Christopher Motola, Tower Staff
Tuesday’s Primary in New Hampshire saw quick and decisive victories for both Donald Trump and Bernie Sanders. Each of the two candidates defeated their opponents by a large margin.
Donald Trump, the anticipated winner going into the primary, won 35% of the vote. Trump walked away from New Hampshire with 10 of the total 23 delegates. Ohio Governor John Kasich came in second place with 15.8%. Kasich’s second place finish has led to speculation that he may become the viable establishment favorite that other candidates (Christie, Bush, Rubio) will eventually coalesce around. However, Bush and Rubio show no signs of slowing down just yet. If Kasich wishes to succeed, he needs to secure “a quick, massive financial infusion,” as well as grow “a political network in many states almost from scratch,” says the Washington Post.
Ted Cruz, Jeb Bush, and Marco Rubio came in third, fourth, and fifth place, respectively earning 11.7%, 11%, and 10.6%. This was an especially shocking result for Marco Rubio, who has long been the favored establishment candidate, and viewed as the most appealing alternative to outsider candidates like Trump or Cruz. Rubio’s poor performance amongst New Hampshire voters has been linked to his recent debate gaffe, where he repeated the same rehearsed stump speech four times. As he put it to his supporters, “our disappointment tonight is not on you. It’s on me. I did not do well on Saturday night… that will never happen again.” Rubio’s misstep during the debate last Saturday has raised doubts amongst pundits and voters alike regarding his electability. Real Clear Politics currently projects that he will place in third in South Carolina, behind Donald Trump and Ted Cruz. After the results from New Hampshire, both Carly Fiorina and New Jersey Governor Chris Christie suspended their campaigns on Wednesday.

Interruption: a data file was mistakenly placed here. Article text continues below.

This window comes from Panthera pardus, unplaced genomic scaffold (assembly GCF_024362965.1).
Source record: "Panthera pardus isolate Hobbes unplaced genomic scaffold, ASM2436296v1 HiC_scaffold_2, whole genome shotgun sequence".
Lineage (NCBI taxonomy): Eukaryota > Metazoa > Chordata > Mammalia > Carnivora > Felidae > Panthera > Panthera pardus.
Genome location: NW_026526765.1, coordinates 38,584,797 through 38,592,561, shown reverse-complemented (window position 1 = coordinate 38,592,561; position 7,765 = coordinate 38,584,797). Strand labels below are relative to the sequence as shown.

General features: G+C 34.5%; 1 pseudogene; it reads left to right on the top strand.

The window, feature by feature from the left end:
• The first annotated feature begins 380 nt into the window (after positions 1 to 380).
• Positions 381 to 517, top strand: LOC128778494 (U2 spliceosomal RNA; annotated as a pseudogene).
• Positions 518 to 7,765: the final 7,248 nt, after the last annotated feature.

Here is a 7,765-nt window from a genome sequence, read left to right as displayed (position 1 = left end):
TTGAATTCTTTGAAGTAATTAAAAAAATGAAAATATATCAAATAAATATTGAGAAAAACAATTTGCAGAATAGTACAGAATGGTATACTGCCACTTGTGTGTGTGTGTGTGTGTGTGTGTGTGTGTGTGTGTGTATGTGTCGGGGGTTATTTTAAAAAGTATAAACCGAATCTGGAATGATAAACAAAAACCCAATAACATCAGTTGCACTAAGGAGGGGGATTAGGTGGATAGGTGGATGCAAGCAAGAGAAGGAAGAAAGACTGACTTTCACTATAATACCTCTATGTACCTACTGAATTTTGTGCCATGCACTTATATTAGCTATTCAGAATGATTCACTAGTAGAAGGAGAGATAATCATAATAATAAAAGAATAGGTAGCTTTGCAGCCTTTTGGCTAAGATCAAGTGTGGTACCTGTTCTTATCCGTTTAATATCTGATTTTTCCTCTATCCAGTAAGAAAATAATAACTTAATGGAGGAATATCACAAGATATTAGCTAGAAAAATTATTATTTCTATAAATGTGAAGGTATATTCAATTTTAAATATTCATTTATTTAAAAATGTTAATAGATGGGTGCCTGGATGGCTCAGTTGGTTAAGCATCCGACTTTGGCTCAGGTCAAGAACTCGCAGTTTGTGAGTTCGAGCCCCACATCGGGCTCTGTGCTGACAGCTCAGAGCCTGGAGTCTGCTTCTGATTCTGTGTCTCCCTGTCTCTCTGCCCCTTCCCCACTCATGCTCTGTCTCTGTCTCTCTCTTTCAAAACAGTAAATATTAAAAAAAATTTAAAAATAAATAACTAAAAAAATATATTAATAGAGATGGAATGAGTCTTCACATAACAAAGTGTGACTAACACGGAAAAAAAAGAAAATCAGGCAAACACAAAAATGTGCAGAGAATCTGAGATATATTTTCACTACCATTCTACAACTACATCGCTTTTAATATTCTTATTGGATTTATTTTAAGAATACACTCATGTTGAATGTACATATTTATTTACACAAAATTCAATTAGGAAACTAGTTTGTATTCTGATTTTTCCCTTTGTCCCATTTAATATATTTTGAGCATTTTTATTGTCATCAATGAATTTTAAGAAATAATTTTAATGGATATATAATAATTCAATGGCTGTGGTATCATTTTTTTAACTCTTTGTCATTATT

Bernie Sanders defeated Hillary, 60% to 38%, becoming the first Jewish candidate to win a presidential primary in U.S. history. Although this was an unsurprising victory for Sanders, ABC News exit polls revealed some surprising information about the demographics of Sanders supporters. Sanders won the female vote 53%-46%, as well as a staggering 89% of the youth vote. In addition, despite Sanders’s impressive performance in New Hampshire, he is expected to fare much worse in the future. Real Clear Politics puts Sanders 30 percentage points behind Clinton in both South Carolina and Nevada.